Further advantages and specific details of the present invention will become apparent hereinafter in conjunction with the following detailed description of presently preferred embodiments.
FIG. 1 is a schematic front view of a night vision visor system according to a presently preferred embodiment of the invention;
FIG. 2 is a left side view of the night vision visor system of FIG. 1 affixed to a helmet;
FIG. 3 is a top view of the night vision visor system of FIGS. 1 and 2;
FIGS. 4A and 4B schematically illustrate details of the optical imaging systems of the night vision visor system of FIGS. 1-3; and
FIG. 5 schematically illustrates an optical imaging system of a night vision visor system of the "see-through" type according to an alternative embodiment of the invention.
FIGS. 1-3 are front, side and top views, respectively, schematically illustrating a night vision visor system according to a presently preferred embodiment of the invention. The night vision visor system is generally designated by reference numeral 10 and includes a night vision imaging apparatus generally designated by reference numeral 12 mounted to a visor 16. As illustrated in the FIGS., night vision imaging apparatus 12 includes first and second night vision imaging devices 13 and 14 which are adapted to be positioned generally in front of the eyes 15 of the user when the visor is positioned in front of the user's face as shown in FIGS. 2 and 3.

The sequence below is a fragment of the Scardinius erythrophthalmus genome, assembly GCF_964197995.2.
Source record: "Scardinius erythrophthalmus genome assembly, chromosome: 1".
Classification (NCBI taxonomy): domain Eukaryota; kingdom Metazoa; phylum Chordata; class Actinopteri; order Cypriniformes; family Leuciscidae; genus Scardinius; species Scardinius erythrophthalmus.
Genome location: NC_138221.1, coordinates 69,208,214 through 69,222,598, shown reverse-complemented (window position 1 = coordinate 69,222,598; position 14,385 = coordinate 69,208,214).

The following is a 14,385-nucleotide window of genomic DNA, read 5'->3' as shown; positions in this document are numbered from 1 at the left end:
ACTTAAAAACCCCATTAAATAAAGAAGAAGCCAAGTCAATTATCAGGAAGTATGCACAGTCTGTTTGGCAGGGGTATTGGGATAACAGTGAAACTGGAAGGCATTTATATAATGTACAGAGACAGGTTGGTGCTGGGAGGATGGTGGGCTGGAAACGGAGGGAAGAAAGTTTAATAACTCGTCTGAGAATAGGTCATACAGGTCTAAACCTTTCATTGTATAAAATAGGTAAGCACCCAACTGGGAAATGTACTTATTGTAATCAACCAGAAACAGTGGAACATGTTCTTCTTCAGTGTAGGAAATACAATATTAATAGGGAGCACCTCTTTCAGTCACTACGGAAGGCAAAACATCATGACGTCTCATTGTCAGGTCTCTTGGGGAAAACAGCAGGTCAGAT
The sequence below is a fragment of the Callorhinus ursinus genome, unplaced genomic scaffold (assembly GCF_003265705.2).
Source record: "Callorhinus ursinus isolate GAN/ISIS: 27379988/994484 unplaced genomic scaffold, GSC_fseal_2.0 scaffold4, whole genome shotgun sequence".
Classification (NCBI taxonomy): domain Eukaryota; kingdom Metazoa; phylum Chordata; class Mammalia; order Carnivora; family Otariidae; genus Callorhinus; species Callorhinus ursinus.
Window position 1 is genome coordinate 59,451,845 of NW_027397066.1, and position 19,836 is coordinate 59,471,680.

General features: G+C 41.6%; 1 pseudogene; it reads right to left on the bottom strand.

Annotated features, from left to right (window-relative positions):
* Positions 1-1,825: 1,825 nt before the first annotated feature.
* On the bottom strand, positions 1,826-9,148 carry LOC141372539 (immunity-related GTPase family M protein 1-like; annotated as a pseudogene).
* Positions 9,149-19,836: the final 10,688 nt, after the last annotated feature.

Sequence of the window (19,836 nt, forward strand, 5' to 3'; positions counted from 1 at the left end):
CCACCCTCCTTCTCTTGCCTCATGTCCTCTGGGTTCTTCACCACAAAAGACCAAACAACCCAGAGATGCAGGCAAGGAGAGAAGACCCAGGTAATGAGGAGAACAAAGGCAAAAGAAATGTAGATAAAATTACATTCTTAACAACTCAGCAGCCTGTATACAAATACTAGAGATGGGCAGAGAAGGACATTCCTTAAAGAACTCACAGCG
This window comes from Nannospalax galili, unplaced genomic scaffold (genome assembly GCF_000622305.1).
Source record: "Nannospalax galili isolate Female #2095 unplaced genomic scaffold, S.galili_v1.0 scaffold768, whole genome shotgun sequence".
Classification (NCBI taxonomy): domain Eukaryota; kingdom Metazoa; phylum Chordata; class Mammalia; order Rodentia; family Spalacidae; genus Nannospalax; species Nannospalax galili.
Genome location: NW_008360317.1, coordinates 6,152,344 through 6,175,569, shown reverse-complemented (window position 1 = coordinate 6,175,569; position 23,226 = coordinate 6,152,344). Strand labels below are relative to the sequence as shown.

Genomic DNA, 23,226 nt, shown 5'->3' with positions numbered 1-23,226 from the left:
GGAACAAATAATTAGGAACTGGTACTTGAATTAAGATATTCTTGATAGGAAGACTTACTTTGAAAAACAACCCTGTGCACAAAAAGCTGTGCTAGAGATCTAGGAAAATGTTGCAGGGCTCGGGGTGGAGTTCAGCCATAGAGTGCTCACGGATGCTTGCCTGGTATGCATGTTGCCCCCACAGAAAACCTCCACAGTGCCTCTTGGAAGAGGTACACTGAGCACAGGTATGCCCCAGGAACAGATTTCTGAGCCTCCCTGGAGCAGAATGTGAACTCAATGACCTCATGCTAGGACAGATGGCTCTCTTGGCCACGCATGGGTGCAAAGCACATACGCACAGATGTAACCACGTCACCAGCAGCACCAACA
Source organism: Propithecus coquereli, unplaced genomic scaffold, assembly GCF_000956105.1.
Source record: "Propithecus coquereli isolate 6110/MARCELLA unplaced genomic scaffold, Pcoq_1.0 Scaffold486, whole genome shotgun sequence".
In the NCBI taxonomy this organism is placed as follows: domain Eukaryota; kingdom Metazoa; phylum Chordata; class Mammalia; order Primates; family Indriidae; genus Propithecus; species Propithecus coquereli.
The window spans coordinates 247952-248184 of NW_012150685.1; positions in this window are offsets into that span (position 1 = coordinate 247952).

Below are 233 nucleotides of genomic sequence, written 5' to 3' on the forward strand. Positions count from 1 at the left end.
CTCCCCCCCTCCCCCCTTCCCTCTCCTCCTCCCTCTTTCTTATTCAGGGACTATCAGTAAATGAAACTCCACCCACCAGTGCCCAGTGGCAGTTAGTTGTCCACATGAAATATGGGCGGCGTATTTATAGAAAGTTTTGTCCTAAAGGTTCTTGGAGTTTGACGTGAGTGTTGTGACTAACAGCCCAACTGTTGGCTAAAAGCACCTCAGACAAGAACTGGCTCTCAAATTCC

Visor 16 having night vision imaging apparatus 12 mounted thereto is adapted to be affixed to a helmet 18 which may be of conventional type as commonly worn, for example, by pilots of high-performance aircraft and the like.
As best shown in FIG. 2, visor 16 is affixed to helmet 18 by a generally conventional mounting mechanism 20 provided on each side of the helmet 18. As is well-known to those skilled in the art, mounting mechanism 20 is rotatable so as to permit the visor to be moved between a down position in front of the user's face as shown in FIG. 2, and an up or raised position indicated by dashed arrow 22 at which the visor is above the face of the user. A stop element 24 is provided on each mechanism 20 to define the down position of the visor, and is itself movable up and down to adjust the down position of the visor to the requirements of a particular user.
As also shown in FIG. 2, the visor 16 is attached to each mechanism 20 by leg or bracket-shaped member 26 which is received within a connecting member 27. Bracket member 26 is adjustable inwardly and outwardly relative to connecting member 27 to adjust the position of the visor fore and aft relative to the user's face.
In addition, bracket-shaped member 26 comprises spring-loaded telescoping portions 26a and 26b. The telescoping portions of member 26 permit the visor 16 to be pulled outwardly away from the face by a distance of, for example, one-fourth to one-half inch to enable the night vision imaging apparatus 12 mounted thereon to clear the helmet 18 when the visor is moved to its raised position.